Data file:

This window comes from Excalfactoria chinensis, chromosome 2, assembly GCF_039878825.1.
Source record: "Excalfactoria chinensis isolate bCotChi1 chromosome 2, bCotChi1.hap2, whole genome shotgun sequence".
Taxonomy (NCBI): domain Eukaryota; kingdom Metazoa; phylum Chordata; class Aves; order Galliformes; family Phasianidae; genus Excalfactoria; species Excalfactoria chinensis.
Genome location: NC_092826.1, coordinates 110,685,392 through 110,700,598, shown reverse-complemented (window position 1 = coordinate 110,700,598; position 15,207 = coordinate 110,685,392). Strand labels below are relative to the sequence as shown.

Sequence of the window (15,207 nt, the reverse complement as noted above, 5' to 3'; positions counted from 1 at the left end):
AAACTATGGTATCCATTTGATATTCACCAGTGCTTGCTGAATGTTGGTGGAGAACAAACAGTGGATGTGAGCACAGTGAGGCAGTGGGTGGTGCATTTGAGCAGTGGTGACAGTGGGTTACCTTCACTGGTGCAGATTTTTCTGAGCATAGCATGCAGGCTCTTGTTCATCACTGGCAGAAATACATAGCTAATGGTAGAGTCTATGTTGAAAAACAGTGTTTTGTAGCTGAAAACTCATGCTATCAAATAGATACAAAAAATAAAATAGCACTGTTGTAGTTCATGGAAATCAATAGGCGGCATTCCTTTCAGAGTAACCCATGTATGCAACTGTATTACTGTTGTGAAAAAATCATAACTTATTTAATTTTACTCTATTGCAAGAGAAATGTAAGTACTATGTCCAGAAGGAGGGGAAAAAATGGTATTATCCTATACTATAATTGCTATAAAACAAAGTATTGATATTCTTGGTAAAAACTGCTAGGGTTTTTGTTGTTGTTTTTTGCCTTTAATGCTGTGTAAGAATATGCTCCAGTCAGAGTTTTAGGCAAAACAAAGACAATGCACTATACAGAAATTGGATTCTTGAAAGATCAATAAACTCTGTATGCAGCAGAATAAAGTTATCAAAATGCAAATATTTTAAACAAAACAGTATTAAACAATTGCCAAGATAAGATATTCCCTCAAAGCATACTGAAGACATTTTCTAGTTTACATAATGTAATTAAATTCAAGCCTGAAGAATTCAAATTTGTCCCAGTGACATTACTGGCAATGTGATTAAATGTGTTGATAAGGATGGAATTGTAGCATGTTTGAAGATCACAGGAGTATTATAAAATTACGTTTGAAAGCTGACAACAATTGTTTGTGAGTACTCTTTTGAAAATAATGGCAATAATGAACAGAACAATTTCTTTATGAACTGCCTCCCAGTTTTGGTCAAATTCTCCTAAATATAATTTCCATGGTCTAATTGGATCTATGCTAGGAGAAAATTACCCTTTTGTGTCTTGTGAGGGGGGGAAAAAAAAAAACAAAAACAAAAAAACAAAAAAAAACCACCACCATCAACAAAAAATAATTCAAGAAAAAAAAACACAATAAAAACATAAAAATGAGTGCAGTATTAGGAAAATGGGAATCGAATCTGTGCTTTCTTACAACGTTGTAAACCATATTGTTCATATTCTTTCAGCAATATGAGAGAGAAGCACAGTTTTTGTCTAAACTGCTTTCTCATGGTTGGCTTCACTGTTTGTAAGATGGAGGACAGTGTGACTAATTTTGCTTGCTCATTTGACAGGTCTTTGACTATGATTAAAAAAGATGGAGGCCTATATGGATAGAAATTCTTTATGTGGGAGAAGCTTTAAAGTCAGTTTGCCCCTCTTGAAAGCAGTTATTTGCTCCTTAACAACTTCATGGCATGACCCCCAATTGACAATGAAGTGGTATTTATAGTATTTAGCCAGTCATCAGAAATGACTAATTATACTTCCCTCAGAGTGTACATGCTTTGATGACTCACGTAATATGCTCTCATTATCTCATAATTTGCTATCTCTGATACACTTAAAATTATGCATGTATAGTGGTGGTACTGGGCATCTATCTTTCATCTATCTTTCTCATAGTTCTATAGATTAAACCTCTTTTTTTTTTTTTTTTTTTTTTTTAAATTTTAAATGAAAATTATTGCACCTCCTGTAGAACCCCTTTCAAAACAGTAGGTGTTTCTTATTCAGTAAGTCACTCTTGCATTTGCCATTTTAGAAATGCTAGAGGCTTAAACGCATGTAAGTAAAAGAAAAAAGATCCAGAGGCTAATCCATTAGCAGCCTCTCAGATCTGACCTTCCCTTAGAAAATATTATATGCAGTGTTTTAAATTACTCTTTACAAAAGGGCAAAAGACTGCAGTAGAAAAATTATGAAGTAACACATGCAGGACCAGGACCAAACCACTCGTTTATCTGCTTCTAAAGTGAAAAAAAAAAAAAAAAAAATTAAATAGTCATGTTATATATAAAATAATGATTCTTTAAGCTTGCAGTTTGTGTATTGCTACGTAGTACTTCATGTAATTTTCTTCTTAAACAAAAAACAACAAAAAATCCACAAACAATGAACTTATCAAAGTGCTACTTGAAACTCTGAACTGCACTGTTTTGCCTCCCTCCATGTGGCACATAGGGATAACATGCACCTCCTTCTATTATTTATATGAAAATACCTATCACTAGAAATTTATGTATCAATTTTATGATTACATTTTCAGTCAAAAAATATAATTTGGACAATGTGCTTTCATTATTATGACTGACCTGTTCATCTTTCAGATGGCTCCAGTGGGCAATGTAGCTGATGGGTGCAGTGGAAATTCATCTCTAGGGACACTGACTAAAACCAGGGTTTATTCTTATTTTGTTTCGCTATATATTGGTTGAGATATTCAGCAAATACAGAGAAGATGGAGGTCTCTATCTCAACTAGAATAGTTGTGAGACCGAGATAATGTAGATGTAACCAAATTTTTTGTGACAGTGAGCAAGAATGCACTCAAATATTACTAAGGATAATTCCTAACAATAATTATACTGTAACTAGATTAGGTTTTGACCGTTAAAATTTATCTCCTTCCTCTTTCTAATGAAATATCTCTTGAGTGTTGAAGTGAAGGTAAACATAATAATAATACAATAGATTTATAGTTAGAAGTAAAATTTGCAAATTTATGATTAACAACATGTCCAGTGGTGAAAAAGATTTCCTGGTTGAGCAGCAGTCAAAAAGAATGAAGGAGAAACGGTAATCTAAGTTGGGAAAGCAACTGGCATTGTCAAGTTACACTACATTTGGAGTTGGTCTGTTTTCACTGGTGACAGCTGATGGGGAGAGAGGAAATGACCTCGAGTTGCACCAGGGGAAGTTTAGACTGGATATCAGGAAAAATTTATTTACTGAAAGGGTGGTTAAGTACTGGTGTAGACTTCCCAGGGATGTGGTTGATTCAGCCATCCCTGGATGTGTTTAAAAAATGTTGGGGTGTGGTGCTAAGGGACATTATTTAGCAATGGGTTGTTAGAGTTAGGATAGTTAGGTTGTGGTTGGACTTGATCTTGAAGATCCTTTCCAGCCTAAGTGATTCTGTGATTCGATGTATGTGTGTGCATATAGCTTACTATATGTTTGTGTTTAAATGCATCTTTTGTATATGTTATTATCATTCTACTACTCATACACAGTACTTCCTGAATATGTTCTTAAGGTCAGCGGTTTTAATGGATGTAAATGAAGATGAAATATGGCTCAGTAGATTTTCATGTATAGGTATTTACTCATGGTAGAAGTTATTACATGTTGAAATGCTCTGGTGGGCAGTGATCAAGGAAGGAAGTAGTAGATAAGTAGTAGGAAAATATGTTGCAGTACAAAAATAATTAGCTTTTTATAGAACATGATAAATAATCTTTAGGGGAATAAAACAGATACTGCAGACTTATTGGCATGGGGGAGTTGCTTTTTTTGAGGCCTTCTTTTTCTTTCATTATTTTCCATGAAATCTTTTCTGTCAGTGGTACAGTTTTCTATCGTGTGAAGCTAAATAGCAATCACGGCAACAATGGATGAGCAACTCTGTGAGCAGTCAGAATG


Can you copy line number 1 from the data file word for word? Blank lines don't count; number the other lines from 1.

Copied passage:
This window comes from Excalfactoria chinensis, chromosome 2, assembly GCF_039878825.1.